All your epithets and epigraphs penned to death, you

simply listen to your skald, who will tell her own tales

in time, and the crops send out taproots, and Freyr

courts Maiden Spring – your Wild Hunt rests, and it

is a time of frith – you were never good at peace in your

young days, but sweet Frigga taught you the value of

patience – not in this life, but perhaps a next one, you

will see your son again, and sweet grandbabes will

greet Old Man North, and ride pony on his lap, at last.

Springfinding

Snow softens the spring, spring melts the snow, forth.

In Ingvi-Frey’s hall in Ljossalfheim, a golden mound –

the bright wheat never fails, the barley never sleeps,

and burgeoning autumn is a stranger, summer reigns.

Frey descends to the mound like Frodi come winter,

churning glory on his wheel for the nine sacred realms.

Felled by the Harvest, he is John Barleycorn, his body

the ale we drink, blood the honey that spices our mead.

Gerda, his sweet shining-arm bride, dons dun and black.

She descends to Jotunheim, to Gymir’s hall, past flames

that wreathe her father’s mansion, to her herb garden.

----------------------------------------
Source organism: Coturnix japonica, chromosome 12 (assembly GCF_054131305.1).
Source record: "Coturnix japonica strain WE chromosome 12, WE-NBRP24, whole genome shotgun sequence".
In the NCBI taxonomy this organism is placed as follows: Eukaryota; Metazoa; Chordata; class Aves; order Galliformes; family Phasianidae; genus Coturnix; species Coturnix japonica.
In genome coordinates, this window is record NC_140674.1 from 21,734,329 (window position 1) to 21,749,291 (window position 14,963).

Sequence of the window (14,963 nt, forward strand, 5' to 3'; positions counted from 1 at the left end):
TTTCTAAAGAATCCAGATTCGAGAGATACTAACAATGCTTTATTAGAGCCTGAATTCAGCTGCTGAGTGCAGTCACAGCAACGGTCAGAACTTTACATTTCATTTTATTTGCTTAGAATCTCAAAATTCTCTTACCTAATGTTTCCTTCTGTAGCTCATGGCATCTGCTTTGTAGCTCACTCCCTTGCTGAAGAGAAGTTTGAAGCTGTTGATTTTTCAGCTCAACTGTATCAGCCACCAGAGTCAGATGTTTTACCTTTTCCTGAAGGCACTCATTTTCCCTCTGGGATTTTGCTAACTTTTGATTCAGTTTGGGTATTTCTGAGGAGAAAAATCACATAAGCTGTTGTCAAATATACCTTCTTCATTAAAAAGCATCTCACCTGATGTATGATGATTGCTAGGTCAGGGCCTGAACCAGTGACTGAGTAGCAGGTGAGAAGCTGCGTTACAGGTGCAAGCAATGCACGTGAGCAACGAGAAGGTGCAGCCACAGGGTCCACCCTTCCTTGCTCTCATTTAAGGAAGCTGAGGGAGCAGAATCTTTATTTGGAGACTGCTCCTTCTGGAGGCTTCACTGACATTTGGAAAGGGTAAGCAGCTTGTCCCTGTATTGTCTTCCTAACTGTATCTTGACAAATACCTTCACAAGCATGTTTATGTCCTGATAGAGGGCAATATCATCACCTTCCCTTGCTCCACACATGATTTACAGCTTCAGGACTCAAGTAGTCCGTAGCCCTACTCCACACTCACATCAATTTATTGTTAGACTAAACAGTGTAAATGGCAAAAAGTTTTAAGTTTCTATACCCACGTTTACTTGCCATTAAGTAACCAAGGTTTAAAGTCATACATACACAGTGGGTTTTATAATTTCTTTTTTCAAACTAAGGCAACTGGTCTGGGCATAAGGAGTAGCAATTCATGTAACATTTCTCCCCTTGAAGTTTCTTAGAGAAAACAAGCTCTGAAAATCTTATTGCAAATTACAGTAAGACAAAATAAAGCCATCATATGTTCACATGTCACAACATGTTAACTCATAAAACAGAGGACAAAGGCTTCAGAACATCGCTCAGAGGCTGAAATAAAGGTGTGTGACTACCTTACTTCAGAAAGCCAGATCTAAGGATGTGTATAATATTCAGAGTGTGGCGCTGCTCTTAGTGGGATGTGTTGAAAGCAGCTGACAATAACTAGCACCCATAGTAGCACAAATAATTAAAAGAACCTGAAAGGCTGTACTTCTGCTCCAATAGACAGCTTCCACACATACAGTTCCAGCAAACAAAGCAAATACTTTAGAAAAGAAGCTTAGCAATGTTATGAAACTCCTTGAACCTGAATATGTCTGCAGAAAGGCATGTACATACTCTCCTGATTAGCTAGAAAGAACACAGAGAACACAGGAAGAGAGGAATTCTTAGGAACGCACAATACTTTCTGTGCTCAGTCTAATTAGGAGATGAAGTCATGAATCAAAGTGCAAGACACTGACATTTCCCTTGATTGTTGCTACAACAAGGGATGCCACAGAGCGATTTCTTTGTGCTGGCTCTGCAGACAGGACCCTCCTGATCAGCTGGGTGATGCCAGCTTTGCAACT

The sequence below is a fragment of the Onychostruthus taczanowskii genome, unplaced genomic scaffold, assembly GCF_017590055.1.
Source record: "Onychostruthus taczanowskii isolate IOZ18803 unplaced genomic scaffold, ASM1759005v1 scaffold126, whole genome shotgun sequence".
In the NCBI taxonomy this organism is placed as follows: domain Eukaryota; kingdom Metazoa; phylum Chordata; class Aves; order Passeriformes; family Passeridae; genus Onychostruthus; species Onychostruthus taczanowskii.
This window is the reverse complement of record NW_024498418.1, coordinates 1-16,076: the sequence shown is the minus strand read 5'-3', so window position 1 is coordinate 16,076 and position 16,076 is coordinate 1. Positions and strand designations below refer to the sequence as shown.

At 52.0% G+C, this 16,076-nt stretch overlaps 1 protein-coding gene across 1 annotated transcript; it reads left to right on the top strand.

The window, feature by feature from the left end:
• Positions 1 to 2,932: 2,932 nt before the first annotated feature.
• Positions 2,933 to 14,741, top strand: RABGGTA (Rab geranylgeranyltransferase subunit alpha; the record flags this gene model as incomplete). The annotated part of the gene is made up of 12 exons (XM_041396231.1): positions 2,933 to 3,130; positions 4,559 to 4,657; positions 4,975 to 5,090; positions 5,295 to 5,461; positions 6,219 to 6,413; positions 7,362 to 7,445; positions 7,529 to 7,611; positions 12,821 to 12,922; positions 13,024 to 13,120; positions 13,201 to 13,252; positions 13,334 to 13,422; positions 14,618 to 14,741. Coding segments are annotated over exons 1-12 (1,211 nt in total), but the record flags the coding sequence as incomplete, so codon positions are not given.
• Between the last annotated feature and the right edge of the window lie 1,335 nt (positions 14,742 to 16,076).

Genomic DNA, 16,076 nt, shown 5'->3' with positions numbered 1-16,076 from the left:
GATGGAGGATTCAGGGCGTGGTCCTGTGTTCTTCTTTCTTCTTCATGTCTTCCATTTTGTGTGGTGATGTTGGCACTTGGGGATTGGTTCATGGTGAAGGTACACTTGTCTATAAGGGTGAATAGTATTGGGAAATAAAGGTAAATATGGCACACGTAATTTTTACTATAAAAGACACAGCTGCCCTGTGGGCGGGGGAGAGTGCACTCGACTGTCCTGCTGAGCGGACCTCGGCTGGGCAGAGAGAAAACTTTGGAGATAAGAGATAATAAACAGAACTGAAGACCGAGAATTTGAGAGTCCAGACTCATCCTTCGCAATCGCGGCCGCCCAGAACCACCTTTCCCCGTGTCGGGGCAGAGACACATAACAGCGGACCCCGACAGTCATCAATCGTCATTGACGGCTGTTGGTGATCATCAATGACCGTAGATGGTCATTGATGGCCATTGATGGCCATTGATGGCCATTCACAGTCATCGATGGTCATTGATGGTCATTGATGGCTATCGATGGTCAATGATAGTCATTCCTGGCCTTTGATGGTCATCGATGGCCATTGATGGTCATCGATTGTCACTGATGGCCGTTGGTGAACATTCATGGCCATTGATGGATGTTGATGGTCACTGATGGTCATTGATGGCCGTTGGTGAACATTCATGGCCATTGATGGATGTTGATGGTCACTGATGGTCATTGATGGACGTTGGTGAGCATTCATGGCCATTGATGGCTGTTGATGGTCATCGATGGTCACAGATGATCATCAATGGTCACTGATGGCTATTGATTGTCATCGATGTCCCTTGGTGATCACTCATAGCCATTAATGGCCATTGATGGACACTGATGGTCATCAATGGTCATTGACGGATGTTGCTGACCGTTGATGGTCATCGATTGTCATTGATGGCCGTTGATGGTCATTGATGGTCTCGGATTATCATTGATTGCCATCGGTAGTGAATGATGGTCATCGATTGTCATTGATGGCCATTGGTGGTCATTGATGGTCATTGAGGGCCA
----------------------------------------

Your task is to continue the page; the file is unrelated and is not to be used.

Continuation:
Walled in earth, briar, and sod, Gerda sleeps, the dark

enfolds her into a cocoon with her lover, though worlds

apart, they follow the traceries of wyrd to the other’s heart.

Pound like a drum does the heart of a god, sing like a flute

does the breath of a slumbering Etin maiden.  Spring dreams

of Summer, Winter dreams of Spring, Freyr quickens Gerda

and her belly swells, at the Root of the World Tree she births

the first flower, defiant pink rose, and its fragrance would

slay the worlds themselves if it but lasted more than a day.

From its pressed juice flows the light of spring’s warmth,

Sunna is warmed by Freyr and Gerd’s passions, husband

and wife rise from barren death to blossoming life, rains

come and feed grass, sedge, and harrow, the hills of Barri

are made holy, and frith flows like wine, like wine, wine.